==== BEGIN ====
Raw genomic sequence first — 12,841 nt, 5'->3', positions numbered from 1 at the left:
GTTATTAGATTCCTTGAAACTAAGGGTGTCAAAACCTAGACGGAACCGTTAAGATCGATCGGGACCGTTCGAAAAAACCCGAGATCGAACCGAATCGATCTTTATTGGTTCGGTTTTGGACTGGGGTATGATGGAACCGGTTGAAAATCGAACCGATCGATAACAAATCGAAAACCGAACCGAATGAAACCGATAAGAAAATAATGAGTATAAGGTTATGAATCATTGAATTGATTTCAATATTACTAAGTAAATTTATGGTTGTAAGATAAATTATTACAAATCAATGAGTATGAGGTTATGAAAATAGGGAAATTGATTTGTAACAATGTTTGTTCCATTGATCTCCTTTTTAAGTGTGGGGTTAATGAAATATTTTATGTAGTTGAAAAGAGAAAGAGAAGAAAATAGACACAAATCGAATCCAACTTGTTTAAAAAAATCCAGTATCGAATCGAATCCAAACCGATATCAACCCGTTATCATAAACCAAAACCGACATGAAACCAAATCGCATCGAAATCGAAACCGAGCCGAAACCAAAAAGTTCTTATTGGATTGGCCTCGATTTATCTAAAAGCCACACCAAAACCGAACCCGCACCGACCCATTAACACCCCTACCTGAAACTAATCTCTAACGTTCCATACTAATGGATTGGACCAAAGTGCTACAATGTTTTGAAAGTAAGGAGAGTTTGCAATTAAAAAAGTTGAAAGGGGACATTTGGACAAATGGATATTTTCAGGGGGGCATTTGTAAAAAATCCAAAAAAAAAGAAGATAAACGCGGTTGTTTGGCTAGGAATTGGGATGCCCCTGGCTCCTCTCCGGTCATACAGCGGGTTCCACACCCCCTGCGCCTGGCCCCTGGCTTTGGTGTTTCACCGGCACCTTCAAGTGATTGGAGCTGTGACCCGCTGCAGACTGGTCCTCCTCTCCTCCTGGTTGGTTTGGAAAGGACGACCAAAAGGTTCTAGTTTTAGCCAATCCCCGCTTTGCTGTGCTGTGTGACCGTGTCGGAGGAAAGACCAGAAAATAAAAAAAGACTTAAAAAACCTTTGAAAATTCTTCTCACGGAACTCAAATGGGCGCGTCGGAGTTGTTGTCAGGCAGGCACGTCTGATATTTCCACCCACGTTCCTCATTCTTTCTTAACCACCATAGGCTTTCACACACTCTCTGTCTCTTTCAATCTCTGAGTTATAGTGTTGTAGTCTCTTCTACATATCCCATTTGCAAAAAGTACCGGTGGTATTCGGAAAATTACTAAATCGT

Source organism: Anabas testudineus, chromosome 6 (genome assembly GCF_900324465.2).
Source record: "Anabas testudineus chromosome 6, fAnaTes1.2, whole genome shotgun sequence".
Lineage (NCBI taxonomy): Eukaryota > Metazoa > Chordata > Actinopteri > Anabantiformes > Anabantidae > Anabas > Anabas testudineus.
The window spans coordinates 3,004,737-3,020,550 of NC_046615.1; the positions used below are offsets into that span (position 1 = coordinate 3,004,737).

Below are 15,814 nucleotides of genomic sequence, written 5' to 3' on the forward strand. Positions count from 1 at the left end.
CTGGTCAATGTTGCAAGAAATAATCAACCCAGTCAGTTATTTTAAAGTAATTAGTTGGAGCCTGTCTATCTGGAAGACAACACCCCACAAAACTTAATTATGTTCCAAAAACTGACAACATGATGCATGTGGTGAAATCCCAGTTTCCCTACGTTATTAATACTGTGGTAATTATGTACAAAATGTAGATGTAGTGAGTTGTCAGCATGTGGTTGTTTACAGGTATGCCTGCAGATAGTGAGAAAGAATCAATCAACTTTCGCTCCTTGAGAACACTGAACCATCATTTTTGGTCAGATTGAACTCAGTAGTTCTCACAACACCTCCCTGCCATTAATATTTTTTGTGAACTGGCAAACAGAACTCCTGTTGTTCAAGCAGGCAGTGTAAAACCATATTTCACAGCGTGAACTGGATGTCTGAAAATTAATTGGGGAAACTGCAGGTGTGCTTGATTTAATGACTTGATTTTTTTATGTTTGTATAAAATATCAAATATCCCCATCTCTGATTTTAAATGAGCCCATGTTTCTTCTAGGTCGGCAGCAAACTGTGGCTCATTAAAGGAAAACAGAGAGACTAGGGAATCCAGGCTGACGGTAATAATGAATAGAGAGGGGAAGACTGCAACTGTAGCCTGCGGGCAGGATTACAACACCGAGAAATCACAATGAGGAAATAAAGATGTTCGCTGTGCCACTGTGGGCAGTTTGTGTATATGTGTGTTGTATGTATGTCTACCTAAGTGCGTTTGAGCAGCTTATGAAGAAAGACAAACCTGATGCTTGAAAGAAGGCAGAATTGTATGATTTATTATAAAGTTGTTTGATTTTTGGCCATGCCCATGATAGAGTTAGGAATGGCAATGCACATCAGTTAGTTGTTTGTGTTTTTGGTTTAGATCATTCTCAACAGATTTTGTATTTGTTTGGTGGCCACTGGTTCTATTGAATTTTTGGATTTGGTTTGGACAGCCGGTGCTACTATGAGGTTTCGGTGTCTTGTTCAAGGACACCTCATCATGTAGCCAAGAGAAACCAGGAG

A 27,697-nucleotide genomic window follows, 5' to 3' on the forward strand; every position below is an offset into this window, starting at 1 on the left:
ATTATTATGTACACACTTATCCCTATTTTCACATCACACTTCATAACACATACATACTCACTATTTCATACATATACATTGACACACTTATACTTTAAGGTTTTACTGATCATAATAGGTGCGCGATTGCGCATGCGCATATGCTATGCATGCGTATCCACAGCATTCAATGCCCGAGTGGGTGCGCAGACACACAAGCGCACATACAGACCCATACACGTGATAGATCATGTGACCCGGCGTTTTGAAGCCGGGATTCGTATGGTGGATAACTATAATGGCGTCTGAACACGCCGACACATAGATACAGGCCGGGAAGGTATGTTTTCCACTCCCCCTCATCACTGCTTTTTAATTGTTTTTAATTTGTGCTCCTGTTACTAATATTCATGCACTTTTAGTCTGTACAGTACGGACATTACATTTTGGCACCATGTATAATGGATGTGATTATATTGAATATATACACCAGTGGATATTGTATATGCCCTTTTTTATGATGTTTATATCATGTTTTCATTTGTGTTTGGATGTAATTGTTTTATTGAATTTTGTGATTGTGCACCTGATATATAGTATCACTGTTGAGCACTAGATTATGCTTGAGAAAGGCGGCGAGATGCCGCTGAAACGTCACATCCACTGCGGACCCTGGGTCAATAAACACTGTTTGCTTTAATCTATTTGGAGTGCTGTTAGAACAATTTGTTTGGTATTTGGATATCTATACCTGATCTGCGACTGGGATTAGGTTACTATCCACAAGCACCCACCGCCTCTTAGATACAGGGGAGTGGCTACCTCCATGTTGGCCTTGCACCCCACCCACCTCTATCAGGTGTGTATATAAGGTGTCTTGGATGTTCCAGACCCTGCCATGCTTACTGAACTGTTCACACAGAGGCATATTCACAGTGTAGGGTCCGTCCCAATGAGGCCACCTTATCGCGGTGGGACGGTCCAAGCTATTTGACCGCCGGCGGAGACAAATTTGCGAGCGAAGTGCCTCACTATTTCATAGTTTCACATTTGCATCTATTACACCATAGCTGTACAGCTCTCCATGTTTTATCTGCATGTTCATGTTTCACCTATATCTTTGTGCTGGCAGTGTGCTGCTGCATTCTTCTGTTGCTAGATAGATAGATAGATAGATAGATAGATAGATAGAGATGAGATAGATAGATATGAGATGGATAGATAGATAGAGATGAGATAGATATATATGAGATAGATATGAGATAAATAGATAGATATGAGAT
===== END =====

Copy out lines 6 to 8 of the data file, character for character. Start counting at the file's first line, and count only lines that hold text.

The window spans coordinates 3,004,737-3,020,550 of NC_046615.1; the positions used below are offsets into that span (position 1 = coordinate 3,004,737).

Below are 15,814 nucleotides of genomic sequence, written 5' to 3' on the forward strand. Positions count from 1 at the left end.
CTGGTCAATGTTGCAAGAAATAATCAACCCAGTCAGTTATTTTAAAGTAATTAGTTGGAGCCTGTCTATCTGGAAGACAACACCCCACAAAACTTAATTATGTTCCAAAAACTGACAACATGATGCATGTGGTGAAATCCCAGTTTCCCTACGTTATTAATACTGTGGTAATTATGTACAAAATGTAGATGTAGTGAGTTGTCAGCATGTGGTTGTTTACAGGTATGCCTGCAGATAGTGAGAAAGAATCAATCAACTTTCGCTCCTTGAGAACACTGAACCATCATTTTTGGTCAGATTGAACTCAGTAGTTCTCACAACACCTCCCTGCCATTAATATTTTTTGTGAACTGGCAAACAGAACTCCTGTTGTTCAAGCAGGCAGTGTAAAACCATATTTCACAGCGTGAACTGGATGTCTGAAAATTAATTGGGGAAACTGCAGGTGTGCTTGATTTAATGACTTGATTTTTTTATGTTTGTATAAAATATCAAATATCCCCATCTCTGATTTTAAATGAGCCCATGTTTCTTCTAGGTCGGCAGCAAACTGTGGCTCATTAAAGGAAAACAGAGAGACTAGGGAATCCAGGCTGACGGTAATAATGAATAGAGAGGGGAAGACTGCAACTGTAGCCTGCGGGCAGGATTACAACACCGAGAAATCACAATGAGGAAATAAAGATGTTCGCTGTGCCACTGTGGGCAGTTTGTGTATATGTGTGTTGTATGTATGTCTACCTAAGTGCGTTTGAGCAGCTTATGAAGAAAGACAAACCTGATGCTTGAAAGAAGGCAGAATTGTATGATTTATTATAAAGTTGTTTGATTTTTGGCCATGCCCATGATAGAGTTAGGAATGGCAATGCACATCAGTTAGTTGTTTGTGTTTTTGGTTTAGATCATTCTCAACAGATTTTGTATTTGTTTGGTGGCCACTGGTTCTATTGAATTTTTGGATTTGGTTTGGACAGCCGGTGCTACTATGAGGTTTCGGTGTCTTGTTCAAGGACACCTCATCATGTAGCCAAGAGAAACCAGGAG